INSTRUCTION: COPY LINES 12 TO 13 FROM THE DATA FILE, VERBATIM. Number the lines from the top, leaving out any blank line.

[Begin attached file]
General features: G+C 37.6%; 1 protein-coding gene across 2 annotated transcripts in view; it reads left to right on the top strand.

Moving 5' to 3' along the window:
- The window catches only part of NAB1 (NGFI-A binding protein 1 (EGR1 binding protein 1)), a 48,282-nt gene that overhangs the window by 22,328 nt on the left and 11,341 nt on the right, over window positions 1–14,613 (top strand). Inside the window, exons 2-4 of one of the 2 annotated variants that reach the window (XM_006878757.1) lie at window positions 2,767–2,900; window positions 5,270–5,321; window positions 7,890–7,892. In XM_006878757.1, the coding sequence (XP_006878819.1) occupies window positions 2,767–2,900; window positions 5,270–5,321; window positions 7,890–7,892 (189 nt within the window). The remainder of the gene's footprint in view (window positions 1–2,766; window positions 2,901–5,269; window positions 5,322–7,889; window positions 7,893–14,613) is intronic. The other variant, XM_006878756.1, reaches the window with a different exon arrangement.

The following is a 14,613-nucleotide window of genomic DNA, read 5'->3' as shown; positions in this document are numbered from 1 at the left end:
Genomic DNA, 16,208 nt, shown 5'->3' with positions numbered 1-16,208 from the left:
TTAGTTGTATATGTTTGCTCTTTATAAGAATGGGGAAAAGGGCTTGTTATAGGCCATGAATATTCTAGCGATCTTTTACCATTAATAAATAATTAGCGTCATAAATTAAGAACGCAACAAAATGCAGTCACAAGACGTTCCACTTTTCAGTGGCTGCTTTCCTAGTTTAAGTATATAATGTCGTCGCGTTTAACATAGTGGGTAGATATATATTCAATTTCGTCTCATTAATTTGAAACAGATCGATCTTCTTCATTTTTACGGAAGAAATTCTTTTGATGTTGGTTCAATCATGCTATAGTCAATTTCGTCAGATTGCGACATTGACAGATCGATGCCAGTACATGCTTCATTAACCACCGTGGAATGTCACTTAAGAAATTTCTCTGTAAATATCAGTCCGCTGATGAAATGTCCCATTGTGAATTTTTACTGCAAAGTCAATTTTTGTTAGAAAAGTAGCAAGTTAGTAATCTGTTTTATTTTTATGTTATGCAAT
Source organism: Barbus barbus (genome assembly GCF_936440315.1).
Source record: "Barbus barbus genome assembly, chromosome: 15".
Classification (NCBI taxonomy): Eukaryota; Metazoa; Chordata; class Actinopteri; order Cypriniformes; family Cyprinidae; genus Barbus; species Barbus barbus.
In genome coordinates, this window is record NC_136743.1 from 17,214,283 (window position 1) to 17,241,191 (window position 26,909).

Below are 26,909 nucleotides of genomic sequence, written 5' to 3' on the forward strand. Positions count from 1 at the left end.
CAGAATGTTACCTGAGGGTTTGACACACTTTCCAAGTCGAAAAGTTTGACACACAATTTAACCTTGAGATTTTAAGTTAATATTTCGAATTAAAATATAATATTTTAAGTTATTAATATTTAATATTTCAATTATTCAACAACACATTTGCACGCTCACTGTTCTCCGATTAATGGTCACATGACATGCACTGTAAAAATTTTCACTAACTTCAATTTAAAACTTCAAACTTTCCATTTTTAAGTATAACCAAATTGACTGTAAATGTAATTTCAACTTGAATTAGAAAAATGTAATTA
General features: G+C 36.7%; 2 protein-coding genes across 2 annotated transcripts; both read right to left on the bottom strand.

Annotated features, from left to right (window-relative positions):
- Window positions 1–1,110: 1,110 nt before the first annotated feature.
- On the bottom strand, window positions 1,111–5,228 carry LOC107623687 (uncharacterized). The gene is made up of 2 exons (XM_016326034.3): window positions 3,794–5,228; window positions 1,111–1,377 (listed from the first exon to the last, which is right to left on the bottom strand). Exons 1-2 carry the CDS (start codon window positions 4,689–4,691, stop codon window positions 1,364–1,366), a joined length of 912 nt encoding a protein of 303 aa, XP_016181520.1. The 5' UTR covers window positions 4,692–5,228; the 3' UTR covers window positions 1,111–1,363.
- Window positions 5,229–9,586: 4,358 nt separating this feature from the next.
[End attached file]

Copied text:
CAGAATGTTACCTGAGGGTTTGACACACTTTCCAAGTCGAAAAGTTTGACACACAATTTAACCTTGAGATTTTAAGTTAATATTTCGAATTAAAATATAATATTTTAAGTTATTAATATTTAATATTTCAATTATTCAACAACACATTTGCACGCTCACTGTTCTCCGATTAATGGTCACATGACATGCACTGTAAAAATTTTCACTAACTTCAATTTAAAACTTCAAACTTTCCATTTTTAAGTATAACCAAATTGACTGTAAATGTAATTTCAACTTGAATTAGAAAAATGTAATTA
General features: G+C 36.7%; 2 protein-coding genes across 2 annotated transcripts; both read right to left on the bottom strand.